Stirling Boys’ Club by Stéphane DAMOUR. Flickr ccbyncnd2
This classic statement of the ethos and aims of the boys’ club movement was agreed in 1930. It highlights the distinctive contribution of club life when combined with a concern for play, fitness (or wholeness), comradeship and self-government.
contents: preface · foreword · the need for clubs · distinctiveness of the club method · play – as an appeal and a force · fitness · the spirit of comradeship · self-government · the call for leadership · summary · how to cite this piece
The Principles and Aims of the Boys’ Club Movement was approved by the Annual Conference of the National Association of Boys’ Clubs, assembled in 7uly, 1930, at Queen’s College, Oxford, under the Presidency of H.R.H. The Duke of Gloucester, .K.G. Since its formation in 1925 the National Association of Boys’ Clubs (NABC) had been largely occupied by programme, organizational and membership matters. There was a belief among a number of key people involved that the movement suffered from a the lack of an agreed statement of doctrine and first principles (see Eagar 1952: 414-420 and Dawes 1975: 115). Reference here was made to things like the Scout’s law and promise and the orientation provided by Baden-Powell’s writing for the Scout movement. While there was initial resistance to such a formulation through the efforts of Waldo McGillycuddy Eagar and others a decision was made to move forward. A small committee comprising Colonel Ronald Campbell and Lionel Ellis (the Joint Secretaries of the Association between 1925 and 1930), Basil Henriques (of the Oxford and St George’s Club and writer of the classic text Club Leadership  and Eagar drafted the statement. However, the piece had its origins in some notes made by Eagar in 1917 whilst serving as a gunner in an observation post behind Bailleul (Eagar 1952: 415).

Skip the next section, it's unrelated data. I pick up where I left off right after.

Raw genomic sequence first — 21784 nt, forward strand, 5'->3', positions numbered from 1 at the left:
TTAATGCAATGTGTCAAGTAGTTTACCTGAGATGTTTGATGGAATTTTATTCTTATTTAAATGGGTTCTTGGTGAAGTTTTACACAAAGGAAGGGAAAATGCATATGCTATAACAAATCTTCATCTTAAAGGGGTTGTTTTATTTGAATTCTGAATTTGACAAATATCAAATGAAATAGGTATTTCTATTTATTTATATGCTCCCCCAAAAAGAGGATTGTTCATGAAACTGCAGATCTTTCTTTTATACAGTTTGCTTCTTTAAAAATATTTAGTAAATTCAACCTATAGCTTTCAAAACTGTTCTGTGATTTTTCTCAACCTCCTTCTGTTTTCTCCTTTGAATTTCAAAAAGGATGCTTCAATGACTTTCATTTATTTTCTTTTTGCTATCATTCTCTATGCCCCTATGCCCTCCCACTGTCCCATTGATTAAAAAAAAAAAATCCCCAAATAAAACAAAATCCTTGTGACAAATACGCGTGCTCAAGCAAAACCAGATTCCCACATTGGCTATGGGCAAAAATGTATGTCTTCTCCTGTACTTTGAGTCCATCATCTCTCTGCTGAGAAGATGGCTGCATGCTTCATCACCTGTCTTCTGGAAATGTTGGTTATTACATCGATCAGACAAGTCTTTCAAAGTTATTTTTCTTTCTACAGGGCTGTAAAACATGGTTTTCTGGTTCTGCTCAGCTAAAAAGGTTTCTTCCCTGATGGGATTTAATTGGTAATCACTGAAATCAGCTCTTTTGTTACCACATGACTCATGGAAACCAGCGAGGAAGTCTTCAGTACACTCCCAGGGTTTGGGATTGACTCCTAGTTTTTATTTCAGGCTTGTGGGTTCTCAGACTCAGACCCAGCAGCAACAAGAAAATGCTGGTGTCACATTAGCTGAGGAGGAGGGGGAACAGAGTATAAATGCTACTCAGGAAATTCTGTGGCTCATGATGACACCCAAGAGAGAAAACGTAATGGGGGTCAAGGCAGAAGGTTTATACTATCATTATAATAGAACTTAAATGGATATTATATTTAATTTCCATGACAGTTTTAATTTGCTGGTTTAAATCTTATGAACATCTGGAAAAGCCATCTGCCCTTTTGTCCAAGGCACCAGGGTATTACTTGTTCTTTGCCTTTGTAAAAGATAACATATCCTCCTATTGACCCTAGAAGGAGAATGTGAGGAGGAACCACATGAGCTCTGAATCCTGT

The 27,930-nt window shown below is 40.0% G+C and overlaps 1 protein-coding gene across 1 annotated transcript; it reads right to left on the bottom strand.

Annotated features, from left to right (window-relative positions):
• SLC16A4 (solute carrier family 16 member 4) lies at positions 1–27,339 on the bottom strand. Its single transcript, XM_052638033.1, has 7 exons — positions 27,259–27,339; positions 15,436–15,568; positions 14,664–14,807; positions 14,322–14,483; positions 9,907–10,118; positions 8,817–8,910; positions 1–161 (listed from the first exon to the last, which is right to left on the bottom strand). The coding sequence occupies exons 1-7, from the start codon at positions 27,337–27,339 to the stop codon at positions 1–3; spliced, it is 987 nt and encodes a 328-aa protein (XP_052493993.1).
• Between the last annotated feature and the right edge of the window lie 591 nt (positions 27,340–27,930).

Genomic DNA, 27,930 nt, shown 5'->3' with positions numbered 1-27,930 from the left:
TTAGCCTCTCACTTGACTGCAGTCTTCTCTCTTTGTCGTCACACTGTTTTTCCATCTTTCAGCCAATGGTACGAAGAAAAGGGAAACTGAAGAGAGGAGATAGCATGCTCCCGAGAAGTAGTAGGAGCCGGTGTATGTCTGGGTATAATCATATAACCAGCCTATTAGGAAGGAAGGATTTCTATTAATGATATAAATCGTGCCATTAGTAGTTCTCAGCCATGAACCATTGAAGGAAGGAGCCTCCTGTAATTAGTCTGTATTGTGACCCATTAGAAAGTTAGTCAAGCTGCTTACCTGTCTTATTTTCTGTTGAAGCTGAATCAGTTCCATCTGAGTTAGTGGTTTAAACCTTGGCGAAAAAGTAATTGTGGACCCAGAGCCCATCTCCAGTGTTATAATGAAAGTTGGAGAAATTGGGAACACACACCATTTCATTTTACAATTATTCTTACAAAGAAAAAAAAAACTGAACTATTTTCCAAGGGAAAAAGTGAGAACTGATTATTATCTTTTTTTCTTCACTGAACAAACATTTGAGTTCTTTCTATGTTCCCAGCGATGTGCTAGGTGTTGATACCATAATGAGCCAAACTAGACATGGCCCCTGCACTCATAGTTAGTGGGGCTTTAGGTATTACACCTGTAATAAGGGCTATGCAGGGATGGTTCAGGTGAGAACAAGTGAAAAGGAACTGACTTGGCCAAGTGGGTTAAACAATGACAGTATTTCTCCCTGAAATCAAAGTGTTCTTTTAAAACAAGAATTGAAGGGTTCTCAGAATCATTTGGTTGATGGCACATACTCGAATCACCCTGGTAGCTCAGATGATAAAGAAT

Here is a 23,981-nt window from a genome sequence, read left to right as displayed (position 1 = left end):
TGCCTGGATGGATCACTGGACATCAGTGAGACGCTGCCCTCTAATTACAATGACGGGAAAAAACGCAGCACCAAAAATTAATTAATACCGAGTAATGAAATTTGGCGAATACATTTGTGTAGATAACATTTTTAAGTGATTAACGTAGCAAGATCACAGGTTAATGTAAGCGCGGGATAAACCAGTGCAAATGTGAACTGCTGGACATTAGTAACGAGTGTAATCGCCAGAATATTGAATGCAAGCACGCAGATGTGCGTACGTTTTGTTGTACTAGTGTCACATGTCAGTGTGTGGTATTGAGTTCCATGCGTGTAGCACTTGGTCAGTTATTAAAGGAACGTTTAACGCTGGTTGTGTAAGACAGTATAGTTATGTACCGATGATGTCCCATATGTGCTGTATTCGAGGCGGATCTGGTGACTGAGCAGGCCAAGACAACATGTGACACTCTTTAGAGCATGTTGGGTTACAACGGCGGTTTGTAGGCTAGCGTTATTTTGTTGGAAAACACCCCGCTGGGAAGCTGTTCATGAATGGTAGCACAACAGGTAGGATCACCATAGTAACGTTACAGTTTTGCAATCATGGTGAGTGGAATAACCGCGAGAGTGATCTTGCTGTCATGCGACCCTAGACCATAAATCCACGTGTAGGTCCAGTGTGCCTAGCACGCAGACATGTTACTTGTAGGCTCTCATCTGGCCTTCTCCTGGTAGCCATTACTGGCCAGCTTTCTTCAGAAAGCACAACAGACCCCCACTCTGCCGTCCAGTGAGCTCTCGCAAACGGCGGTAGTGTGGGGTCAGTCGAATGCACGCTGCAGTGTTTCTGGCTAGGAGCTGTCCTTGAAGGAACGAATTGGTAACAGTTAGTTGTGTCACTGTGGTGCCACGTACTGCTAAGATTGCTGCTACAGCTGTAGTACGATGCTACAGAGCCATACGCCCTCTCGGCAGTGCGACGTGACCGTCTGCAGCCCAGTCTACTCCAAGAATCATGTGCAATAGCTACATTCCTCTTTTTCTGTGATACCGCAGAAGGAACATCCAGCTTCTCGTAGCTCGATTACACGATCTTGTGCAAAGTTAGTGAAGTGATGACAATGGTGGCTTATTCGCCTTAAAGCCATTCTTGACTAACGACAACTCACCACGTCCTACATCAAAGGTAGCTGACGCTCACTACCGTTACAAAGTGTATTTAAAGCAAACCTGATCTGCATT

One of the reasons that the committee could agree on the direction and content of the statement was that three of the members – Campbell, Henriques and Eagar had been involved in the Oxford and Bermondsey Club founded by John Stansfeld. The document’s emphasis upon comradeship and self-government linked closely to the notion of ‘fratnes’ that informed the work of that club (and the efforts of some of the pioneers such as Russell). Much of the earlier ethos of the movement had permeated through to Eagar – but at that time he had only a rudimentary appreciation of the contribution of the previous generations of thinkers and practitioners.
Within the document there is a strong emphasis on ‘fitness’. This was not taken as narrowly concerned with the physical but was also to apply to the intellect and the spirit. Indeed, the document draws upon Aristotle when it states: ‘[T]he spirit of play may be used to spread a new conception of fitness, through which may be gained that happiness which consists in living the best life our powers command in the best way our circumstances permit’.
The document met with a surprising degree of approval – and it allowed the Movement in general to respond to developments in a more informed way. As Dawes (1975: 116) put it, the Movement ‘now had a firm statement of policy on which the future could be based’.
Dawes, F. (1975) A Cry from the Streets. The Boys’ Club movement in Britain from the 1850s to the present day, Hove: Wayland.
Eagar, W. McG (1953) Making Men. A history of boys clubs and related movements, London: University of London Press.
[page 3] The National Association of Boys’ Clubs was formed not to be the centre of a new movement, but to link together a number of existing bodies.
It is impossible to say who first adopted the Club Method, but it was certainly a recognised form of social service in the poorer districts of London and Manchester as far back as 1850. Before the Association came into being there were already Federations of Clubs in a few areas, notably Liverpool, London and Manchester; but most clubs continued to be organisations on their own, conscious of having some method and purpose in common with other clubs, but only in recent years realising that their method and purpose had to be thought out as a distinctive contribution to social welfare.